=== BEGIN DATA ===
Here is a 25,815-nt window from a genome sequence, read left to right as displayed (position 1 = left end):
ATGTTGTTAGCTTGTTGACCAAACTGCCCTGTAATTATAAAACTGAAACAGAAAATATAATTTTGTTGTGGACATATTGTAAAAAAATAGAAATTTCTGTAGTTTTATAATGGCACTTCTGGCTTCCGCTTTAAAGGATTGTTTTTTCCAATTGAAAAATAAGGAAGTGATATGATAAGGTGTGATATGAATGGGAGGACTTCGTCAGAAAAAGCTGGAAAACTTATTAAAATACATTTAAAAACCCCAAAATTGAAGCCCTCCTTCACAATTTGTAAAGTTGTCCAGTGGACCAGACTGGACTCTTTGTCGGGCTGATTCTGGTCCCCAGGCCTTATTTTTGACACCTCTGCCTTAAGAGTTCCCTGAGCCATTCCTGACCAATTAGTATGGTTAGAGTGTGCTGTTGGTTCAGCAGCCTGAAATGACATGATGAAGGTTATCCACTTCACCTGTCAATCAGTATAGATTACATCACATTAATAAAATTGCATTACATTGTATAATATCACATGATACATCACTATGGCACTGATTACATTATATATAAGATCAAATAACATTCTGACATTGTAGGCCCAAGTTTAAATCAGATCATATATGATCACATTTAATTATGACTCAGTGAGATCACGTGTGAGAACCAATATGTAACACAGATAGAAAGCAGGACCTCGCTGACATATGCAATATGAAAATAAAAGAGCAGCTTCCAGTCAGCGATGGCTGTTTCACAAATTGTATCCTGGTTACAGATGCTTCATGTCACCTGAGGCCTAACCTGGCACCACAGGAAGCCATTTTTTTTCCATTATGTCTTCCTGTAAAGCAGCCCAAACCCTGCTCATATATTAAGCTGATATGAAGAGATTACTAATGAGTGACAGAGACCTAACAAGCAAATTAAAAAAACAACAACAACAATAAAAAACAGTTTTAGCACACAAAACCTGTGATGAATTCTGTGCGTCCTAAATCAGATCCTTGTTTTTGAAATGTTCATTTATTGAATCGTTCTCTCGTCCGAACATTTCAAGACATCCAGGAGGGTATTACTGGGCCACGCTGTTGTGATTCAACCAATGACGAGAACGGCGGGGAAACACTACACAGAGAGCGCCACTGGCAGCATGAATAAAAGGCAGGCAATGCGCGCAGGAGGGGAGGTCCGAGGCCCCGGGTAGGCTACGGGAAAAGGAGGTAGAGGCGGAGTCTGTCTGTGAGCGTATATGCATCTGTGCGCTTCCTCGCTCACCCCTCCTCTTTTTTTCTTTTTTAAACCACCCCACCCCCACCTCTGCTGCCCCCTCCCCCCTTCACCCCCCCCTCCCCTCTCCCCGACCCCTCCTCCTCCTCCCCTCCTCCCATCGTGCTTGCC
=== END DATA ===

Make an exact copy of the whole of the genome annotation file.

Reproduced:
Here is a 25,815-nt window from a genome sequence, read left to right as displayed (position 1 = left end):
ATGTTGTTAGCTTGTTGACCAAACTGCCCTGTAATTATAAAACTGAAACAGAAAATATAATTTTGTTGTGGACATATTGTAAAAAAATAGAAATTTCTGTAGTTTTATAATGGCACTTCTGGCTTCCGCTTTAAAGGATTGTTTTTTCCAATTGAAAAATAAGGAAGTGATATGATAAGGTGTGATATGAATGGGAGGACTTCGTCAGAAAAAGCTGGAAAACTTATTAAAATACATTTAAAAACCCCAAAATTGAAGCCCTCCTTCACAATTTGTAAAGTTGTCCAGTGGACCAGACTGGACTCTTTGTCGGGCTGATTCTGGTCCCCAGGCCTTATTTTTGACACCTCTGCCTTAAGAGTTCCCTGAGCCATTCCTGACCAATTAGTATGGTTAGAGTGTGCTGTTGGTTCAGCAGCCTGAAATGACATGATGAAGGTTATCCACTTCACCTGTCAATCAGTATAGATTACATCACATTAATAAAATTGCATTACATTGTATAATATCACATGATACATCACTATGGCACTGATTACATTATATATAAGATCAAATAACATTCTGACATTGTAGGCCCAAGTTTAAATCAGATCATATATGATCACATTTAATTATGACTCAGTGAGATCACGTGTGAGAACCAATATGTAACACAGATAGAAAGCAGGACCTCGCTGACATATGCAATATGAAAATAAAAGAGCAGCTTCCAGTCAGCGATGGCTGTTTCACAAATTGTATCCTGGTTACAGATGCTTCATGTCACCTGAGGCCTAACCTGGCACCACAGGAAGCCATTTTTTTTCCATTATGTCTTCCTGTAAAGCAGCCCAAACCCTGCTCATATATTAAGCTGATATGAAGAGATTACTAATGAGTGACAGAGACCTAACAAGCAAATTAAAAAAACAACAACAACAATAAAAAACAGTTTTAGCACACAAAACCTGTGATGAATTCTGTGCGTCCTAAATCAGATCCTTGTTTTTGAAATGTTCATTTATTGAATCGTTCTCTCGTCCGAACATTTCAAGACATCCAGGAGGGTATTACTGGGCCACGCTGTTGTGATTCAACCAATGACGAGAACGGCGGGGAAACACTACACAGAGAGCGCCACTGGCAGCATGAATAAAAGGCAGGCAATGCGCGCAGGAGGGGAGGTCCGAGGCCCCGGGTAGGCTACGGGAAAAGGAGGTAGAGGCGGAGTCTGTCTGTGAGCGTATATGCATCTGTGCGCTTCCTCGCTCACCCCTCCTCTTTTTTTCTTTTTTAAACCACCCCACCCCCACCTCTGCTGCCCCCTCCCCCCTTCACCCCCCCCTCCCCTCTCCCCGACCCCTCCTCCTCCTCCCCTCCTCCCATCGTGCTTGCC